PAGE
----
Smudge on my hand 5 Comments

Smudge on my hand

The impetus for this blog was a smudge on my hand (that and Jojo’s guilt-tripping abilities). The smudge originated from the letters BLOG which made me think about how amazing the human mind is. Well no, that’s another post. This one is about the impact of a few words.

Because yes, I’m sure you haven’t heard that cliché before.

What I love about writing is that a few words can often manifest into a whole world. Habitually, I have scribbled down a couple of lines on a scrap of paper and left it to stew between the folds of my wallet, wedged in my notebook or stuck in my trusty back pocket. A few weeks later, it will fall out of whatever crevice it’s snuck its way into and one or two words will be distinguishable. Tada. It’s like a magic trick. Because someone else has stripped away all the other rubbish words and left me with the important ones.

So what I’m trying to say, not very clearly, is that writing down anything is invaluable. If it’s brilliant to you at the time and then monstrous a couple of hours later, no worries. Whatever you do, just don’t throw it away. Give it a couple of weeks, maybe some years, and if lady luck likes you, it might just fall out of that scrapbook. Tada.

I remember that Diana Wynne Jones wrote Howl’s Moving Castle from the words ‘the moving castle’. A little boy said those words to her. Thank you little boy.

  • Alex

    This will probably sound stupid but I believe that sometimes little bits of stories fall through time and get to us before they’re meant to. Often I find a phrase which I fall in love with. I’ll fight with it and fight with it, try desperately to make it into something and fail. Shelve it. Months or years later, I’ll be writing a story and that phrase will just slot into place. Like that’s exactly where it always belonged. Its one of those little magic moments when writing makes you believe in all kinds of things.

  • Cathy Tran

    I think you’re take on it sounds much more writerly. I often fall in love with a line and wrestle with it as well, only to lose miserably. But my theory of shelving was more of the basic backburner one. When a long lost line slots into place I just figure that my story had subconciously built itself around that. Perhaps a mix of both?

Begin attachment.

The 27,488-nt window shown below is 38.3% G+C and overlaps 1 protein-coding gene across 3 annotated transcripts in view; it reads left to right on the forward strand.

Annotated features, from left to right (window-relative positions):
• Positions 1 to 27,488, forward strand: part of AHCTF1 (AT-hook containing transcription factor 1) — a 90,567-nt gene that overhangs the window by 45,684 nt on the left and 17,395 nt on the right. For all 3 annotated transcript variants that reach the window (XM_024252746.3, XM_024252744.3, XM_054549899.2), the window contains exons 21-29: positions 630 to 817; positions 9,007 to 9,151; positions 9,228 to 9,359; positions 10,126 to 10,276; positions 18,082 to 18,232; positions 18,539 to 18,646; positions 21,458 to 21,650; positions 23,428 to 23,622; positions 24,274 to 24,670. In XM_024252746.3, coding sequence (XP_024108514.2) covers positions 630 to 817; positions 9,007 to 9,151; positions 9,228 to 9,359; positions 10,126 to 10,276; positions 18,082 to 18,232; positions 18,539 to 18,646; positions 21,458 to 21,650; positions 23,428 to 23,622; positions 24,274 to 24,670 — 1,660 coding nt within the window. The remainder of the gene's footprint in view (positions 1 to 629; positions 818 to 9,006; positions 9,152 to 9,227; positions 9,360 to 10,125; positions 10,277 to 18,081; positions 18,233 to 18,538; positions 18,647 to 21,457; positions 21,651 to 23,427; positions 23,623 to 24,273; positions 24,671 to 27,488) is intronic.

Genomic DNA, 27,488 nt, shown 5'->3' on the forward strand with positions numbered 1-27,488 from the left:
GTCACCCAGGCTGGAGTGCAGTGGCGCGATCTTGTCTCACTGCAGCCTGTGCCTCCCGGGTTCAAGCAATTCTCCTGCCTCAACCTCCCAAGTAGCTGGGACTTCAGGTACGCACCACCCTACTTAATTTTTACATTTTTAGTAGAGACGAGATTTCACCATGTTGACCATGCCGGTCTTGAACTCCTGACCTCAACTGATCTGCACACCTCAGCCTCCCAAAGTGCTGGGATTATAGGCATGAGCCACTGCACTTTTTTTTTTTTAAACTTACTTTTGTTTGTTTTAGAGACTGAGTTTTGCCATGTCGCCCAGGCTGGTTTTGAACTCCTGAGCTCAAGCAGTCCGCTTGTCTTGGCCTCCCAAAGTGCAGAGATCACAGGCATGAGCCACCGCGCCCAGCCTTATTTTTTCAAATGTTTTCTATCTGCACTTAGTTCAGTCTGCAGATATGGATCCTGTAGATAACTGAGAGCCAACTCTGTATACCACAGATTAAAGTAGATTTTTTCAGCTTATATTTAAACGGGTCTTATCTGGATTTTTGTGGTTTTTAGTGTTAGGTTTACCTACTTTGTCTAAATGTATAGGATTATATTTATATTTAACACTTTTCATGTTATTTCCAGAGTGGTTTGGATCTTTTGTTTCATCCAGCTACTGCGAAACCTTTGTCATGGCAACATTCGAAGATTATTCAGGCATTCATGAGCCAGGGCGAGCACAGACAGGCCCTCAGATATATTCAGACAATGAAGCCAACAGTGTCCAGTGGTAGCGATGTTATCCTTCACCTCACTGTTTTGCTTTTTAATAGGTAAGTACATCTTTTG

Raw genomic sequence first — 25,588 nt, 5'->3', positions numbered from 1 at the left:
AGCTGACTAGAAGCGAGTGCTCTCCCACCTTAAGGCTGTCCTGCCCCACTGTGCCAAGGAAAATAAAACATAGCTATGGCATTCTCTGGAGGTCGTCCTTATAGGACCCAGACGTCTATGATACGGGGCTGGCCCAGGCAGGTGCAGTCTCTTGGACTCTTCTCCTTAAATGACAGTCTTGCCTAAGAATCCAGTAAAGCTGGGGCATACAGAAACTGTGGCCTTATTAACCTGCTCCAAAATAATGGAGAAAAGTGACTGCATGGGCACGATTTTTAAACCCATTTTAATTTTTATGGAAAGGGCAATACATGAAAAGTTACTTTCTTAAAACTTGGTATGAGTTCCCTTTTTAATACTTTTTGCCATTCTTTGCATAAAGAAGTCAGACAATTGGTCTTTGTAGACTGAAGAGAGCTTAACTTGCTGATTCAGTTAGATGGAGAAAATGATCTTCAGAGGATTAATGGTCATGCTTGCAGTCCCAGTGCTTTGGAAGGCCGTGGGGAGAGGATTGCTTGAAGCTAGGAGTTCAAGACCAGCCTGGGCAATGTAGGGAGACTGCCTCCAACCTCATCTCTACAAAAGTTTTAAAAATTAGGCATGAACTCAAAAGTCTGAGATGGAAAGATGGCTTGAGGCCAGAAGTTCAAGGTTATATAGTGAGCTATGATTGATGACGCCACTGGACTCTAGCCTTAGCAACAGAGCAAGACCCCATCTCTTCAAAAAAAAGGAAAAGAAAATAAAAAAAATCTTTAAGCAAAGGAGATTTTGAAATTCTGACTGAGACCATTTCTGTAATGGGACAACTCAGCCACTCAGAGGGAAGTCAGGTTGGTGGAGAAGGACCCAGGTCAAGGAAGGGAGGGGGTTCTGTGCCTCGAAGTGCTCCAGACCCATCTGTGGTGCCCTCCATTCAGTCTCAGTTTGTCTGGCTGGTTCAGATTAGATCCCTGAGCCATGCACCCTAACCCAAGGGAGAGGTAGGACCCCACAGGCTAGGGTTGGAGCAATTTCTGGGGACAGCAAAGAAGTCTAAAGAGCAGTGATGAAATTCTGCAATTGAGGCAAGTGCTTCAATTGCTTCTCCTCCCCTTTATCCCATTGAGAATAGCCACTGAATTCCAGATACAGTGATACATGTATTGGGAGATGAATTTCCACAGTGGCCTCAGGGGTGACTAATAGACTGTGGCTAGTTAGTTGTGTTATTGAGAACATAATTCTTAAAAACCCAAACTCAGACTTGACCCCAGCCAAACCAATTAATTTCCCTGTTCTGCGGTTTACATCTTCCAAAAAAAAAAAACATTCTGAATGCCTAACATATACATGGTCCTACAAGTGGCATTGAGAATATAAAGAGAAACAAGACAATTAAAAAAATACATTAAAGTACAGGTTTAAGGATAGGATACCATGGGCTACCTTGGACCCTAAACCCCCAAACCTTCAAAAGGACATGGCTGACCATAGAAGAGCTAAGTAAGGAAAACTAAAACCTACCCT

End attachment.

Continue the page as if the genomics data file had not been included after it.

• http://www.lesstalkrecords.com/canoe Daniel Hogan

    I relate to that. You find yourself making love to a phrase one minute and then strangling it to near suffocation in another. Slap it on the proverbial shelf, walk away, leave it alone and after some time (sometimes when you least expect it) it slides into place.
    I agree with Cathy. I think it is a subconscious thing.
    Or perhaps it is like collecting pieces of a jigsaw puzzle. You find a piece and it connects to another piece you found previously. You find a piece and it joins with nothing, so you hold onto it, wait, carry it around, incubate it like an egg and then walla! bam! bam! bam! it connects to something else you find.

  • Alex

    I agree with the jig saw idea. I also think its a nice image- writer’s walking around with their pockets full of jig saw pieces.

    This whole thing also raises another issue- where do we put these bits. I’m a big believer in notebooks. I always have a number going at any one time, all with their own special purpose. And I carry a little one with me every where I go. But I have a friend who writes on random bits of paper and keeps them in boxes and pockets and whatever book/s he’s reading. What do you guys do? Do you think one way is better?

  • Cathy Tran

    I tend to do both. I always try to carry my notebook around with me but sometimes it’s just out of reach and I end up with scraps of paper anyway. If there isn’t any paper it goes on my hand. No pen? Goes into my mobile as a saved text. The latter two I try to write into my notebook asap but the scraps usually just float.

    I don’t know if either technique is better really. For me, notebooks tend to go unread. As soon as I’m finished with it up it goes onto my shelf (not proverbial) and I’m done. At a panel about journals held at Signal a while back they talked about not revisiting notebooks for ages, waiting until there was growth and development so that the reading actually meant something big. Scraps however, seem more chancey. You’ll either find it again or you won’t. But when you do, and if it fits, then it really is just pure perfection hey?

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